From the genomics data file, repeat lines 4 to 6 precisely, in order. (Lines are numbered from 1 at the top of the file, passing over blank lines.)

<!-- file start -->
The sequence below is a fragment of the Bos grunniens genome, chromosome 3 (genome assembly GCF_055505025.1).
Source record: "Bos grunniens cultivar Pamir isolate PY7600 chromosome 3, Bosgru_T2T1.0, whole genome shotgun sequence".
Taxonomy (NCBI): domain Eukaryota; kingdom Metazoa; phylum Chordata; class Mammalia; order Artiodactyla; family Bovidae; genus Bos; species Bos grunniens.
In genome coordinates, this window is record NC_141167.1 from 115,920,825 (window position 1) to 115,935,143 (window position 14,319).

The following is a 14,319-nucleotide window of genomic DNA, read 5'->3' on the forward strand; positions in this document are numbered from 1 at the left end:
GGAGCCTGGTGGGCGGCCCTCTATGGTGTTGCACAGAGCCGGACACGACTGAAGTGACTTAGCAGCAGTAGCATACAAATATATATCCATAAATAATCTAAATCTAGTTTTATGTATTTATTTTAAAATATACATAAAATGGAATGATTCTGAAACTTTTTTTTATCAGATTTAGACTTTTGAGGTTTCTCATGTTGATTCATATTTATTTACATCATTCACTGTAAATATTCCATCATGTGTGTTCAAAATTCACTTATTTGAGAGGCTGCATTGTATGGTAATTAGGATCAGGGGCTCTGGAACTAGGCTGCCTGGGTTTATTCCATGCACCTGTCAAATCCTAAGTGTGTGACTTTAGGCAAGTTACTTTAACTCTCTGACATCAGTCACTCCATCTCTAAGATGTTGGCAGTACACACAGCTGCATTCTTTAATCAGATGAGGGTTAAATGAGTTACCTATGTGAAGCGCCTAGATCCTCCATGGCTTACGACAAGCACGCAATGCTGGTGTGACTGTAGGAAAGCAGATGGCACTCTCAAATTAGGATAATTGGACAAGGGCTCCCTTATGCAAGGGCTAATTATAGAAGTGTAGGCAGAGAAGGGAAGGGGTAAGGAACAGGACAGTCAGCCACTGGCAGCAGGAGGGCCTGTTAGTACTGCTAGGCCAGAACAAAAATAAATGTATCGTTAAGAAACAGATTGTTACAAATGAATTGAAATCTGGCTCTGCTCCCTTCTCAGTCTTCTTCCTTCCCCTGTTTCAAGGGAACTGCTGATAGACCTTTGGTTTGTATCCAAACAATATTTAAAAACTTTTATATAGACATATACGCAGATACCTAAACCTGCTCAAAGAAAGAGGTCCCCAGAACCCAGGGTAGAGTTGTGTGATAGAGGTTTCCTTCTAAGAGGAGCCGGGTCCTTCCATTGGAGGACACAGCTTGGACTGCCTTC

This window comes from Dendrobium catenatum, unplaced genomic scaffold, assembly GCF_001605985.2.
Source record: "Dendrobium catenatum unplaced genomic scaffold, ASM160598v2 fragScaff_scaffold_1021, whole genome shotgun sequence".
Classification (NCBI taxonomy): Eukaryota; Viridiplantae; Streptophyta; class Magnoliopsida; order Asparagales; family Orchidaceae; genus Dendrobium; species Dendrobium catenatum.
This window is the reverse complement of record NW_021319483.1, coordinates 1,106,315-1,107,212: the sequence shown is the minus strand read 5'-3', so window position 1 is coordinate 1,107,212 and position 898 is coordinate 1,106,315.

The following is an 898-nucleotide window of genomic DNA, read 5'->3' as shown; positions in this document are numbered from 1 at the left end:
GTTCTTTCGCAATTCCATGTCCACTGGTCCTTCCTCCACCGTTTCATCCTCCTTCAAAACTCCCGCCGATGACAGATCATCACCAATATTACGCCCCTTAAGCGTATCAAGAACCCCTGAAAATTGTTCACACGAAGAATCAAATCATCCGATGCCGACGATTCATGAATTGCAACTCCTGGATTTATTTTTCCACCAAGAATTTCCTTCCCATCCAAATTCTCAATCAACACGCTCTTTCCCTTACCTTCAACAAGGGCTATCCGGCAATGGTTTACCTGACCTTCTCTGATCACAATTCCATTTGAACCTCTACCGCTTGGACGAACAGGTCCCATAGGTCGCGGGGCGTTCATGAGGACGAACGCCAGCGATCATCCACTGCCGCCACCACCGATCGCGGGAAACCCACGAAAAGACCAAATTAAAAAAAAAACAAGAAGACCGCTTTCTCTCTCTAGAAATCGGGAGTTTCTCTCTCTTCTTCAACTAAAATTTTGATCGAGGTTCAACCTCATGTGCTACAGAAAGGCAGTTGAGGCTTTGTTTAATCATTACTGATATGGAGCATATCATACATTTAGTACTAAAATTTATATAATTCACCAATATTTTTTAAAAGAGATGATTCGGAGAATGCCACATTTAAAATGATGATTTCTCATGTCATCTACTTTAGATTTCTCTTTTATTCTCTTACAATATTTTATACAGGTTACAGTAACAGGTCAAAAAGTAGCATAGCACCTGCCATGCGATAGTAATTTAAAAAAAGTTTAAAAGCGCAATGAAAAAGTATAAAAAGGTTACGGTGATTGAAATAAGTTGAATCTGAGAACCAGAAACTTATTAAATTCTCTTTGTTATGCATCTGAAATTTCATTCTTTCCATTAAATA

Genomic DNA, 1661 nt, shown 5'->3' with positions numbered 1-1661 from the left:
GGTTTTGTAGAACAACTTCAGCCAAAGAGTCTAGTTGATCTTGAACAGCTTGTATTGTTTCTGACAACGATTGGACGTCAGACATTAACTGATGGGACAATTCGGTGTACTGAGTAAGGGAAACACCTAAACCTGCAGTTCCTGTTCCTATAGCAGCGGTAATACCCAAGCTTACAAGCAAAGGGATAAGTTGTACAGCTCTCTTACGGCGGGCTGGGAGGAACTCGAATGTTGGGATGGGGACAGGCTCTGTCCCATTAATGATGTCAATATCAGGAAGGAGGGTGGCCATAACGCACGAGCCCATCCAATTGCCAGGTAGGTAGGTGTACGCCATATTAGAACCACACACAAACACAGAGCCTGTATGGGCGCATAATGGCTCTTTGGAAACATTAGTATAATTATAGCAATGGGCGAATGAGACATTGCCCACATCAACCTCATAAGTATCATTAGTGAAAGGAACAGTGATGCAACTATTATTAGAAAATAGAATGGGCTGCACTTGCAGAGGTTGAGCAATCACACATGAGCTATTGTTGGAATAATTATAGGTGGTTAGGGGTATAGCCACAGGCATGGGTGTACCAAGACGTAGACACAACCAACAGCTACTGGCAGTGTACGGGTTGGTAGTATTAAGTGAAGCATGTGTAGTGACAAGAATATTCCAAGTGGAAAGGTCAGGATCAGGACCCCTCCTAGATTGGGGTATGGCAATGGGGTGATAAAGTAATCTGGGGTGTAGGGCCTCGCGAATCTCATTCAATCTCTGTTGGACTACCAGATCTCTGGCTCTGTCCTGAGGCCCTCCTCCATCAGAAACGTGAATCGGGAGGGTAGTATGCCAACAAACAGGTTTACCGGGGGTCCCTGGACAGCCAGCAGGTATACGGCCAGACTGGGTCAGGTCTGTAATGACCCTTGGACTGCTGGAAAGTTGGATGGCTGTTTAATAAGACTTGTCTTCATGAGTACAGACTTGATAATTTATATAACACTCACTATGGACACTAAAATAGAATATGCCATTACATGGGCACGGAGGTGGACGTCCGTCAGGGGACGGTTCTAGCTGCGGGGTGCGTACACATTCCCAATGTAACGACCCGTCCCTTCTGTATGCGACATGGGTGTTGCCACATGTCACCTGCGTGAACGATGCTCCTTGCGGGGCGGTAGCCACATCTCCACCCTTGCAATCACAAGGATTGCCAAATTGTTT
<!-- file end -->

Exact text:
In genome coordinates, this window is record NC_141167.1 from 115,920,825 (window position 1) to 115,935,143 (window position 14,319).

The following is a 14,319-nucleotide window of genomic DNA, read 5'->3' on the forward strand; positions in this document are numbered from 1 at the left end:
GGAGCCTGGTGGGCGGCCCTCTATGGTGTTGCACAGAGCCGGACACGACTGAAGTGACTTAGCAGCAGTAGCATACAAATATATATCCATAAATAATCTAAATCTAGTTTTATGTATTTATTTTAAAATATACATAAAATGGAATGATTCTGAAACTTTTTTTTATCAGATTTAGACTTTTGAGGTTTCTCATGTTGATTCATATTTATTTACATCATTCACTGTAAATATTCCATCATGTGTGTTCAAAATTCACTTATTTGAGAGGCTGCATTGTATGGTAATTAGGATCAGGGGCTCTGGAACTAGGCTGCCTGGGTTTATTCCATGCACCTGTCAAATCCTAAGTGTGTGACTTTAGGCAAGTTACTTTAACTCTCTGACATCAGTCACTCCATCTCTAAGATGTTGGCAGTACACACAGCTGCATTCTTTAATCAGATGAGGGTTAAATGAGTTACCTATGTGAAGCGCCTAGATCCTCCATGGCTTACGACAAGCACGCAATGCTGGTGTGACTGTAGGAAAGCAGATGGCACTCTCAAATTAGGATAATTGGACAAGGGCTCCCTTATGCAAGGGCTAATTATAGAAGTGTAGGCAGAGAAGGGAAGGGGTAAGGAACAGGACAGTCAGCCACTGGCAGCAGGAGGGCCTGTTAGTACTGCTAGGCCAGAACAAAAATAAATGTATCGTTAAGAAACAGATTGTTACAAATGAATTGAAATCTGGCTCTGCTCCCTTCTCAGTCTTCTTCCTTCCCCTGTTTCAAGGGAACTGCTGATAGACCTTTGGTTTGTATCCAAACAATATTTAAAAACTTTTATATAGACATATACGCAGATACCTAAACCTGCTCAAAGAAAGAGGTCCCCAGAACCCAGGGTAGAGTTGTGTGATAGAGGTTTCCTTCTAAGAGGAGCCGGGTCCTTCCATTGGAGGACACAGCTTGGACTGCCTTC